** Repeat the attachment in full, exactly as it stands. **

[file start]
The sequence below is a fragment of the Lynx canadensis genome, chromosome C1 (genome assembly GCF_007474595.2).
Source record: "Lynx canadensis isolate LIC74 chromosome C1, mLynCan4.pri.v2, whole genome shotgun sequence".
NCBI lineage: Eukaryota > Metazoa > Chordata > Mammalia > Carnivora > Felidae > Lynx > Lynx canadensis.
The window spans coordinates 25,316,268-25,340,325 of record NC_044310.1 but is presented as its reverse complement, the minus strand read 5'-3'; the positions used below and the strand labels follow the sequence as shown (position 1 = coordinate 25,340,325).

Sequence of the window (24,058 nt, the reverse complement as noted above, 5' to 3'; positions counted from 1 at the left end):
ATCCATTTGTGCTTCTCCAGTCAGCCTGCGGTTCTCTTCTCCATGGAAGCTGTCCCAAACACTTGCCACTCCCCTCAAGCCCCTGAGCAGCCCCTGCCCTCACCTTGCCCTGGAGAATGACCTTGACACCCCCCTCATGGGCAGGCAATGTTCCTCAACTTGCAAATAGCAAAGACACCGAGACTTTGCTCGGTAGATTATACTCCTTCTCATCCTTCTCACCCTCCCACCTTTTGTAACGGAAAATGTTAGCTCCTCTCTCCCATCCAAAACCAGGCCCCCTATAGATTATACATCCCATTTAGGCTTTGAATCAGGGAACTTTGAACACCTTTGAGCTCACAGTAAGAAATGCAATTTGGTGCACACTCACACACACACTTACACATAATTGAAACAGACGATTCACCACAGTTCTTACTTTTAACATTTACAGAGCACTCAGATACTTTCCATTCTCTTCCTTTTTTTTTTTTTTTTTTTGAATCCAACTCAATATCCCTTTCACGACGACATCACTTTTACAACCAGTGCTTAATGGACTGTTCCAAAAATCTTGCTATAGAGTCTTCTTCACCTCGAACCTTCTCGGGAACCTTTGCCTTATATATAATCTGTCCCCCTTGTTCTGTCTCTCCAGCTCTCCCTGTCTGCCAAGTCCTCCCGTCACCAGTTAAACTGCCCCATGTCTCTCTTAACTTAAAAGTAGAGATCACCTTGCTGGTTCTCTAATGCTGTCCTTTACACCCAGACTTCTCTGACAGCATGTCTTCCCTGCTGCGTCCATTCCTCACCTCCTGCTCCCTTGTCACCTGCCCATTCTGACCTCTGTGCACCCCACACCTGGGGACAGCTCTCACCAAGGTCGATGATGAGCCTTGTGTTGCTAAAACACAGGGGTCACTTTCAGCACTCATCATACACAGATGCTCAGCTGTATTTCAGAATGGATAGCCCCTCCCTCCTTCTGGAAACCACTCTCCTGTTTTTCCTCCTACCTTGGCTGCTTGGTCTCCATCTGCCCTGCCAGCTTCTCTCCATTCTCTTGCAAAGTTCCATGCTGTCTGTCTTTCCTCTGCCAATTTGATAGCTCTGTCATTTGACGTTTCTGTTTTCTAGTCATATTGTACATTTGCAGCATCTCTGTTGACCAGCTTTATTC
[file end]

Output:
The sequence below is a fragment of the Lynx canadensis genome, chromosome C1 (genome assembly GCF_007474595.2).
Source record: "Lynx canadensis isolate LIC74 chromosome C1, mLynCan4.pri.v2, whole genome shotgun sequence".
NCBI lineage: Eukaryota > Metazoa > Chordata > Mammalia > Carnivora > Felidae > Lynx > Lynx canadensis.
The window spans coordinates 25,316,268-25,340,325 of record NC_044310.1 but is presented as its reverse complement, the minus strand read 5'-3'; the positions used below and the strand labels follow the sequence as shown (position 1 = coordinate 25,340,325).

Sequence of the window (24,058 nt, the reverse complement as noted above, 5' to 3'; positions counted from 1 at the left end):
ATCCATTTGTGCTTCTCCAGTCAGCCTGCGGTTCTCTTCTCCATGGAAGCTGTCCCAAACACTTGCCACTCCCCTCAAGCCCCTGAGCAGCCCCTGCCCTCACCTTGCCCTGGAGAATGACCTTGACACCCCCCTCATGGGCAGGCAATGTTCCTCAACTTGCAAATAGCAAAGACACCGAGACTTTGCTCGGTAGATTATACTCCTTCTCATCCTTCTCACCCTCCCACCTTTTGTAACGGAAAATGTTAGCTCCTCTCTCCCATCCAAAACCAGGCCCCCTATAGATTATACATCCCATTTAGGCTTTGAATCAGGGAACTTTGAACACCTTTGAGCTCACAGTAAGAAATGCAATTTGGTGCACACTCACACACACACTTACACATAATTGAAACAGACGATTCACCACAGTTCTTACTTTTAACATTTACAGAGCACTCAGATACTTTCCATTCTCTTCCTTTTTTTTTTTTTTTTTTTGAATCCAACTCAATATCCCTTTCACGACGACATCACTTTTACAACCAGTGCTTAATGGACTGTTCCAAAAATCTTGCTATAGAGTCTTCTTCACCTCGAACCTTCTCGGGAACCTTTGCCTTATATATAATCTGTCCCCCTTGTTCTGTCTCTCCAGCTCTCCCTGTCTGCCAAGTCCTCCCGTCACCAGTTAAACTGCCCCATGTCTCTCTTAACTTAAAAGTAGAGATCACCTTGCTGGTTCTCTAATGCTGTCCTTTACACCCAGACTTCTCTGACAGCATGTCTTCCCTGCTGCGTCCATTCCTCACCTCCTGCTCCCTTGTCACCTGCCCATTCTGACCTCTGTGCACCCCACACCTGGGGACAGCTCTCACCAAGGTCGATGATGAGCCTTGTGTTGCTAAAACACAGGGGTCACTTTCAGCACTCATCATACACAGATGCTCAGCTGTATTTCAGAATGGATAGCCCCTCCCTCCTTCTGGAAACCACTCTCCTGTTTTTCCTCCTACCTTGGCTGCTTGGTCTCCATCTGCCCTGCCAGCTTCTCTCCATTCTCTTGCAAAGTTCCATGCTGTCTGTCTTTCCTCTGCCAATTTGATAGCTCTGTCATTTGACGTTTCTGTTTTCTAGTCATATTGTACATTTGCAGCATCTCTGTTGACCAGCTTTATTC